BIONIC: Biobank Netherlands Internet Collaboration: proof of principle for major depressive disorder (WC2014-053)


Starting date: 01/07/2014

Major depressive disorder (MDD) is a common, heterogeneous burdensome mental disorder. MDD is a genetically complex trait with a heritability of 31-42%. Thus far, the identification of potential loci for MDD has been of limited success. In the largest genome-wide association study (GWAS) of MDD yet conducted, none of the loci reached the set point of genome-wide significance. One reason for the lack of significance is that sample sizes are too small. Complex diseases such as MDD are considered to be caused by a large number of causal variants with small effects. Because most effect sizes associated with genetic markers in psychiatry are fairly small (odds ratios are approximately 1.1 to 1.2), large samples are required to detect significant associations.

Recently, a major breakthrough in the search for single nucleotide polymorphisms (SNPs) for schizophrenia took place. In the updated meta-analyses of GWAS studies, 108 genome-wide significant hits were reported.2 Following the progress of genetic research into these and other disease phenotypes, the collection of larger cohorts is likely to yield success in identifying the genetic variants involved in MDD.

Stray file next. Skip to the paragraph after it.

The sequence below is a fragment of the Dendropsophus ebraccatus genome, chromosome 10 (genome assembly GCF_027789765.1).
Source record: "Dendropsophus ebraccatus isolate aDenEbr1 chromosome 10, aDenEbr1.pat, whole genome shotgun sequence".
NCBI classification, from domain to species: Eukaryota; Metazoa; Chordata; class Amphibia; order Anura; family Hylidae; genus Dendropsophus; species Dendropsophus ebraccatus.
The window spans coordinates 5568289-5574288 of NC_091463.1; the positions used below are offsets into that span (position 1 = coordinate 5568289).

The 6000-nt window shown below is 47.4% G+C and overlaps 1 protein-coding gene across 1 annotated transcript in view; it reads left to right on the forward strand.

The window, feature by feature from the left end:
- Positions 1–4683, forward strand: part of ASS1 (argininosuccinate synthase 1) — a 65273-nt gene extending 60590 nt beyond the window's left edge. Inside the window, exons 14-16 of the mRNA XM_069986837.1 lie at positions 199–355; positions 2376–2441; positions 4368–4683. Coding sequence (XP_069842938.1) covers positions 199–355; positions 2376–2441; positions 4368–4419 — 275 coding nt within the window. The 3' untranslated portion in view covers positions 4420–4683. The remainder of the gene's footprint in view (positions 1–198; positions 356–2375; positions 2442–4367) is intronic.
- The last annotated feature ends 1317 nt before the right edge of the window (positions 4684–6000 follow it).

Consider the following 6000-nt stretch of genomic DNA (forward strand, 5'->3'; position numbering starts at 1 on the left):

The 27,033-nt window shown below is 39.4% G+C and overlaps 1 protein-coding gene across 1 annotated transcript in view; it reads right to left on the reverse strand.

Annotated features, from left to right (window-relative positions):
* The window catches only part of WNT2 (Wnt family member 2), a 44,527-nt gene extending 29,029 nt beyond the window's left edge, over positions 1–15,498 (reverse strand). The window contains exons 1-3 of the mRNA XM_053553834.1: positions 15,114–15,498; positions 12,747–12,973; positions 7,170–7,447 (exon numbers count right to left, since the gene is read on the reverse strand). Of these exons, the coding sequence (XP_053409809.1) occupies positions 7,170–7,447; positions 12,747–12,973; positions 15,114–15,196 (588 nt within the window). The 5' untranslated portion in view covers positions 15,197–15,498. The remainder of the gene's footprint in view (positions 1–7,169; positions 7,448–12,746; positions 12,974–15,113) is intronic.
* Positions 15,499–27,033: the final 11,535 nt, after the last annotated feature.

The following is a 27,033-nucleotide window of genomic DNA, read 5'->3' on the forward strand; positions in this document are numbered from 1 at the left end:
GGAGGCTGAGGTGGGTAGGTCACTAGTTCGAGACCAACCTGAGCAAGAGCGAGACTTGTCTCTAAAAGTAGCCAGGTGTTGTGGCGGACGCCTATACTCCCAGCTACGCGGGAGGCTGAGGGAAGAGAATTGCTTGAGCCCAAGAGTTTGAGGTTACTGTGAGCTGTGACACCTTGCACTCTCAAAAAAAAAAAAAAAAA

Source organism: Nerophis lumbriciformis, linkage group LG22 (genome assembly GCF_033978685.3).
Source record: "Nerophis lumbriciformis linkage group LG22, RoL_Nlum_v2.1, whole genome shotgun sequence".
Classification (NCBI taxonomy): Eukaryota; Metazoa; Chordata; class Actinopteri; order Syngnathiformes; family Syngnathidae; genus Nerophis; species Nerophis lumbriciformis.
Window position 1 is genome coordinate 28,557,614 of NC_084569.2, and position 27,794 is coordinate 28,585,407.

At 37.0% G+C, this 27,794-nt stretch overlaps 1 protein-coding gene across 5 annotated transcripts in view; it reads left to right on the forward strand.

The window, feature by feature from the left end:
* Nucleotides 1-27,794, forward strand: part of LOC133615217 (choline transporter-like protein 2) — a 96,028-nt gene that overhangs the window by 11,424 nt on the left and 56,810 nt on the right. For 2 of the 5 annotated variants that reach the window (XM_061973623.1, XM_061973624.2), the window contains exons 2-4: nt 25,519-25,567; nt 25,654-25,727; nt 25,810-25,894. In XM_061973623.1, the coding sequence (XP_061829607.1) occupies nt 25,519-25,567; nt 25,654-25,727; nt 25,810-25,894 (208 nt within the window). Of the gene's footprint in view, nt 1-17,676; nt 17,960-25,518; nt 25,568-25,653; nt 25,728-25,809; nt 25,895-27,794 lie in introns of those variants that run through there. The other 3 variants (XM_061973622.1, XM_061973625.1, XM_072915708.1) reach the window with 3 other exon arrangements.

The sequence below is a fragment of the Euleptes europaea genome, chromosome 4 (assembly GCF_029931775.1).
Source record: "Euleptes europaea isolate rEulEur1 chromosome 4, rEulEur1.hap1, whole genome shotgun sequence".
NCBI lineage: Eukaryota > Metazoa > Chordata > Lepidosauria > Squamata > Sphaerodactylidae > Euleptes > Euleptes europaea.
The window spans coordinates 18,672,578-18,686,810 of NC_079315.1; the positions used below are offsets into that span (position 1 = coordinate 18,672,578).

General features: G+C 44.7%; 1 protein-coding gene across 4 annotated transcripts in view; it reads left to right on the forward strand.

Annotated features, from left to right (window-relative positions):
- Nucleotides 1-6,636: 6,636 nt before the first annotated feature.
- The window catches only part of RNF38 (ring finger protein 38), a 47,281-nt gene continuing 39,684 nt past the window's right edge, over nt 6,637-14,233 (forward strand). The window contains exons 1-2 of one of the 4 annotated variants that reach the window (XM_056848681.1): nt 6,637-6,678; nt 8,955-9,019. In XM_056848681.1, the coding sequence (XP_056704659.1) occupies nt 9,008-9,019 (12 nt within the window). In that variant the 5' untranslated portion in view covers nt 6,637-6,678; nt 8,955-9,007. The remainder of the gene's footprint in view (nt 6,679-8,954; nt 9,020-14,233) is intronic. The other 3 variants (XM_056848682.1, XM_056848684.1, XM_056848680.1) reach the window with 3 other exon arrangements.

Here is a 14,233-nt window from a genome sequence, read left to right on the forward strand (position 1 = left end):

For MDD, an increase in sample size can be realized through recruiting more cases and controls, for which DNA and GWA data will be subsequently collected. This approach is considerably resource-intensive. A complementary and very efficient approach would be to phenotype MDD in existing biobank cohorts, such as those united in BBRMI-NL. In addition to MDD case finding, it is also important to verify that controls have had no MDD in lifetime, given the high lifetime prevalence of MDD (last estimates for the Netherlands 13% in men and 24% in women). Unscreened control groups may contain a high number of cases, which reduces statistical power and thus limits success in gene finding enterprises. Furthermore, previous studies have been highly heterogeneous in their assessment of MDD. Harmonizing MDD assessment throughout studies may result in more homogeneity of MDD between studies, and offers the possibility to study specific characteristics of depression. 

To increase the number of MDD cases and controls and harmonize the assessment of MDD, we will set up a phenotypic assessment of MDD in existing studies with genome-wide data that participate in Biobanking and Biomolecular Research Infrastructure – Netherlands (BBMRI-NL), using a valid online instrument. In addition to the relevance for gene finding in MDD, this will serve as a proof of concept study for the feasibility of a rapid phenotypic assessment in ongoing biobank studies, which may be applied to other phenotypic assessments (e.g. other psychiatric, behaviorial or somatic traits) in the near future.